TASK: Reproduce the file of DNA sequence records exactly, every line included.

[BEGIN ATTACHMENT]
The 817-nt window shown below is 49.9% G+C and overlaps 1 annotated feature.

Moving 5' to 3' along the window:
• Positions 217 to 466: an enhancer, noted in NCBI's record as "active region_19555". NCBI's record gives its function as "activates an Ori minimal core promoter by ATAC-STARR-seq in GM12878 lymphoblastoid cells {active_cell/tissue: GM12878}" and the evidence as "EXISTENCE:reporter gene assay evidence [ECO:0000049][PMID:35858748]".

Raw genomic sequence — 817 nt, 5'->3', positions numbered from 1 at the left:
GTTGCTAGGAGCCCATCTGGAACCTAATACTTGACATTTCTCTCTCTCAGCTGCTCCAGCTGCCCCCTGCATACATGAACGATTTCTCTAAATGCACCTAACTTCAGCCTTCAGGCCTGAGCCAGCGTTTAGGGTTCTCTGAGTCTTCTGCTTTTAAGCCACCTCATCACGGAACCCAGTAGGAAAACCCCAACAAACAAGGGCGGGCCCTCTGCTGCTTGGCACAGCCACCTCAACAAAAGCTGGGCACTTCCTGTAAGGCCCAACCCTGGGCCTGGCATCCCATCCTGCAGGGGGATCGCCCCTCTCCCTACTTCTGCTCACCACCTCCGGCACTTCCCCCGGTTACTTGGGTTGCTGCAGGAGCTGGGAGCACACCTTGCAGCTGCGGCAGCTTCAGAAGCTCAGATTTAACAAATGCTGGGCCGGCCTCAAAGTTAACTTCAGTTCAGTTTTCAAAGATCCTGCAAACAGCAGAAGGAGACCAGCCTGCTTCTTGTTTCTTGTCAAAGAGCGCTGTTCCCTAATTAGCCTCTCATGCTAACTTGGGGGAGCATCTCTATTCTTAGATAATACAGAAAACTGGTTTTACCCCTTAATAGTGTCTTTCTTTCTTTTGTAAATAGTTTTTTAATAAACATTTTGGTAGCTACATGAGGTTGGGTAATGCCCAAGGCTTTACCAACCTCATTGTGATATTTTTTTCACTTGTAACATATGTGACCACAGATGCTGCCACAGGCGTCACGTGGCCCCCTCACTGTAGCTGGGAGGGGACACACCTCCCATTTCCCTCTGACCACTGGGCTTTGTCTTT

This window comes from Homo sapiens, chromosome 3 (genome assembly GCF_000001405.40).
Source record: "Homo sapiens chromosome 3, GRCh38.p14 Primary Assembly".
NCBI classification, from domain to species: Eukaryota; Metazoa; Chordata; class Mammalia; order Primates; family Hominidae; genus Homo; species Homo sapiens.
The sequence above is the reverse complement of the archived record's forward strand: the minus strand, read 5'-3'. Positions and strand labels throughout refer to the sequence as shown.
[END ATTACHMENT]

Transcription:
The 817-nt window shown below is 49.9% G+C and overlaps 1 annotated feature.

Moving 5' to 3' along the window:
• Positions 217 to 466: an enhancer, noted in NCBI's record as "active region_19555". NCBI's record gives its function as "activates an Ori minimal core promoter by ATAC-STARR-seq in GM12878 lymphoblastoid cells {active_cell/tissue: GM12878}" and the evidence as "EXISTENCE:reporter gene assay evidence [ECO:0000049][PMID:35858748]".

Raw genomic sequence — 817 nt, 5'->3', positions numbered from 1 at the left:
GTTGCTAGGAGCCCATCTGGAACCTAATACTTGACATTTCTCTCTCTCAGCTGCTCCAGCTGCCCCCTGCATACATGAACGATTTCTCTAAATGCACCTAACTTCAGCCTTCAGGCCTGAGCCAGCGTTTAGGGTTCTCTGAGTCTTCTGCTTTTAAGCCACCTCATCACGGAACCCAGTAGGAAAACCCCAACAAACAAGGGCGGGCCCTCTGCTGCTTGGCACAGCCACCTCAACAAAAGCTGGGCACTTCCTGTAAGGCCCAACCCTGGGCCTGGCATCCCATCCTGCAGGGGGATCGCCCCTCTCCCTACTTCTGCTCACCACCTCCGGCACTTCCCCCGGTTACTTGGGTTGCTGCAGGAGCTGGGAGCACACCTTGCAGCTGCGGCAGCTTCAGAAGCTCAGATTTAACAAATGCTGGGCCGGCCTCAAAGTTAACTTCAGTTCAGTTTTCAAAGATCCTGCAAACAGCAGAAGGAGACCAGCCTGCTTCTTGTTTCTTGTCAAAGAGCGCTGTTCCCTAATTAGCCTCTCATGCTAACTTGGGGGAGCATCTCTATTCTTAGATAATACAGAAAACTGGTTTTACCCCTTAATAGTGTCTTTCTTTCTTTTGTAAATAGTTTTTTAATAAACATTTTGGTAGCTACATGAGGTTGGGTAATGCCCAAGGCTTTACCAACCTCATTGTGATATTTTTTTCACTTGTAACATATGTGACCACAGATGCTGCCACAGGCGTCACGTGGCCCCCTCACTGTAGCTGGGAGGGGACACACCTCCCATTTCCCTCTGACCACTGGGCTTTGTCTTT

This window comes from Homo sapiens, chromosome 3 (genome assembly GCF_000001405.40).
Source record: "Homo sapiens chromosome 3, GRCh38.p14 Primary Assembly".
NCBI classification, from domain to species: Eukaryota; Metazoa; Chordata; class Mammalia; order Primates; family Hominidae; genus Homo; species Homo sapiens.
The sequence above is the reverse complement of the archived record's forward strand: the minus strand, read 5'-3'. Positions and strand labels throughout refer to the sequence as shown.